ChessMaine Interviews: A Conversation with Maggie Bryan

04.11.06 Meet Maggie Bryan, Girls State Champion, as she talks about her recent win at the State Scholastic Championships for Girls, analyzes her most memorable game from that tournament, shares her insight on how to improve and gives us her perspective on girls in chess.

ChessMaine: Congratulations on winning the 2006 State Championship for Girls.

Maggie Bryan: Thank you.

CM: Can you tell us how you got started in chess?

MB: I guess my dad just started teaching me when I was around 4.

CM: You started young.

MB: But I wasn’Äôt very good until 4th or 5th grade.

CM: Is chess a pastime for you or do you have serious aspirations?

MB: Chess is definitely a hobby, I’Äôm just not that serious about it.

CM: Can you describe a few of your most memorable tournaments?

MB: Probably my most memorable tournament was, actually the all-girls tournament just recently because it was the first tournament where I won all four games.

CM: In what ways do you prepare for tournaments?

MB: I don’Äôt actually play that much when I’Äôm not playing in tournaments. I play a little on the computer and once in a while I play my dad and go to the chess club. Right before a tournament I try to cram in some last minute chess knowledge. I read chess books.

CM: Are there certain books that you have benefited from?

MB: I think I like Bobby Fischer Teaches Chess the best and the Winning Chess books by Yasser Seirawan.

CM: Which of your opponents gave you the most trouble in the all girls tournament and why?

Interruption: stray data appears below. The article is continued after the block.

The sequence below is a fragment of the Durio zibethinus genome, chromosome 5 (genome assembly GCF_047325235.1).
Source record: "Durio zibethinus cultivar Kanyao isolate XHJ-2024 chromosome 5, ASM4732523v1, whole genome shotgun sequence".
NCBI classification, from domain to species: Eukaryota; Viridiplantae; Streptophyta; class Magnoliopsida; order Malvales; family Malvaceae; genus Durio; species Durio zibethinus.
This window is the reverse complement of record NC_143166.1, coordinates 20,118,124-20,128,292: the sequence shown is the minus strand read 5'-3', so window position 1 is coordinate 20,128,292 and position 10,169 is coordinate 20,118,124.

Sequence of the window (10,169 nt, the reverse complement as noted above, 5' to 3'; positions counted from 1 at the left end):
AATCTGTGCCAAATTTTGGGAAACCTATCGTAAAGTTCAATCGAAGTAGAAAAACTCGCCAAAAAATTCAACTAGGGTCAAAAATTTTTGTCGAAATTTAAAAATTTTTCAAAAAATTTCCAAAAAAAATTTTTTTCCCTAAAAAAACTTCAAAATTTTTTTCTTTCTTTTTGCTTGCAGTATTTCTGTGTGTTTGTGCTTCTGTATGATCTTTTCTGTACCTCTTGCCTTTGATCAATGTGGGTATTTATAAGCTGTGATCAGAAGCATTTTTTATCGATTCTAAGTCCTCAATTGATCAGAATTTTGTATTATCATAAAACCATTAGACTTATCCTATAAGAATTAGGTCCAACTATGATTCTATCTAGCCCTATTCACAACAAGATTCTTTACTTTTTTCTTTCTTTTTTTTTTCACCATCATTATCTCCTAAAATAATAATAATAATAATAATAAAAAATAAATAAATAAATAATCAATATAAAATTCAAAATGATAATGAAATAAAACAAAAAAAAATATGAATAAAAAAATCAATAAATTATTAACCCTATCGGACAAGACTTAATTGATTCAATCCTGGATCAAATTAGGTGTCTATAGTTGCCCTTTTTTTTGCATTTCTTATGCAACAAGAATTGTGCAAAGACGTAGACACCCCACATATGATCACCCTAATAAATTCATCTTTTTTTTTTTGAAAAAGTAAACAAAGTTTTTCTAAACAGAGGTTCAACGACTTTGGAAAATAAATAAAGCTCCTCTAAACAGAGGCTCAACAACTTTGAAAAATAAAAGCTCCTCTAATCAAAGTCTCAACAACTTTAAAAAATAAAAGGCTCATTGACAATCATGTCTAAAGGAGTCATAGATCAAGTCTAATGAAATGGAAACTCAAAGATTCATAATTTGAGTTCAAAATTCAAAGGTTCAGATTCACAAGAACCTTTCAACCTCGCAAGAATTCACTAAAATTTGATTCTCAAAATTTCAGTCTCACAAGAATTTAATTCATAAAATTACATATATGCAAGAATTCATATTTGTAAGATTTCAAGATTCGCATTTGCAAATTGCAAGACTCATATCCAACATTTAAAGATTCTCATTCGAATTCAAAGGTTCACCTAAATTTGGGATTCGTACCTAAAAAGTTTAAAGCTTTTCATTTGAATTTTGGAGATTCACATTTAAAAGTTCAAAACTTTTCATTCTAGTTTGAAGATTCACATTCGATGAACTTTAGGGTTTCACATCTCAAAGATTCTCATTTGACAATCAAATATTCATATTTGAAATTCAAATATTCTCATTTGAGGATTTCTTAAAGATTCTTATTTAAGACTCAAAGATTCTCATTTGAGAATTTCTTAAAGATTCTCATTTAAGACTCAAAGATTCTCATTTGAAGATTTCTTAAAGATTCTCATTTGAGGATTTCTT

MB: Probably Megan Southard.

CM: Round 1?

MB: Round 2. Because even though she was a knight behind she still had a pawn that was advanced to the sixth rank and I was having trouble stopping it. In the end I finally managed to trade a rook and knight for her rook and then I managed to get my h-pawn down.

CM: Could you choose one of your best games from this tournament and describe what you were thinking and feeling as the game progressed? We can go over the game on the laptop.

MB: My game against Goldie Garcia, she was White.

Readers can follow this game by opening up the board in a separate window from the Games link.

CM: Fourth Round and you both have three points.

MB: Yeah.

CM: So this is for the’Ķ

MB: Championship. So she did the normal king’Äôs pawn and I responded with the Scandinavian which is what I have been doing for most of the tournaments. And then she went 2. f3 and I was kind of surprised at that because usually you just take it.

CM: Right.

MB: So I just took the pawn and she took it back. Then I moved my king pawn out, 3’Ķe5. Then she went 4. c3 which I didn’Äôt really understand. So I moved my queen out (4’ĶQh4+) and said ’Äúcheck’Äù then either she would have moved her king up and I would have taken the pawn and she would have been in trouble because she would have had only one move and I think it would have been checkmate pretty soon, so she moved the pawn up (5.g3) to threaten the queen. Then I took the e-pawn said ’Äúcheck" and forked the rook.

CM: Double attack.

MB: And by then it was basically over, but she tried to close me in with the knight (7. Nf3). So I brought the Bishop out (7’ĶBh3). She brought the queen out and took the pawn (8. Qxe5+) but I wasn’Äôt that worried about that because I was threatening checkmate. So she brought the queen back (9. Qe2) and I decided I should just do a trade (9’ĶQxf1+)

CM: That’Äôs interesting. You let her have the g7 pawn threatening your rook because you have mate on f1.

MB: Yeah. So by then we just exchanged pieces and I was a whole rook ahead and it was basically over.

CM: So you won that one in the opening.

MB: Yeah.

CM: In the middle game did you feel like you just had to hold on?

MB: I was trying to trade off pieces because that’Äôs what I usually do anyways. Then she made another mistake right here. I castled (12’ĶO-O-O) and moved my rook up (14’ĶRd5) to threaten her bishop. Then she moved her bishop back (15. Bd2), I moved my knight out (15’ĶNf6) and she moved a pawn to threaten my rook (16. c4) which gave me a free pawn (16’ĶRxd4). So by then it was basically over.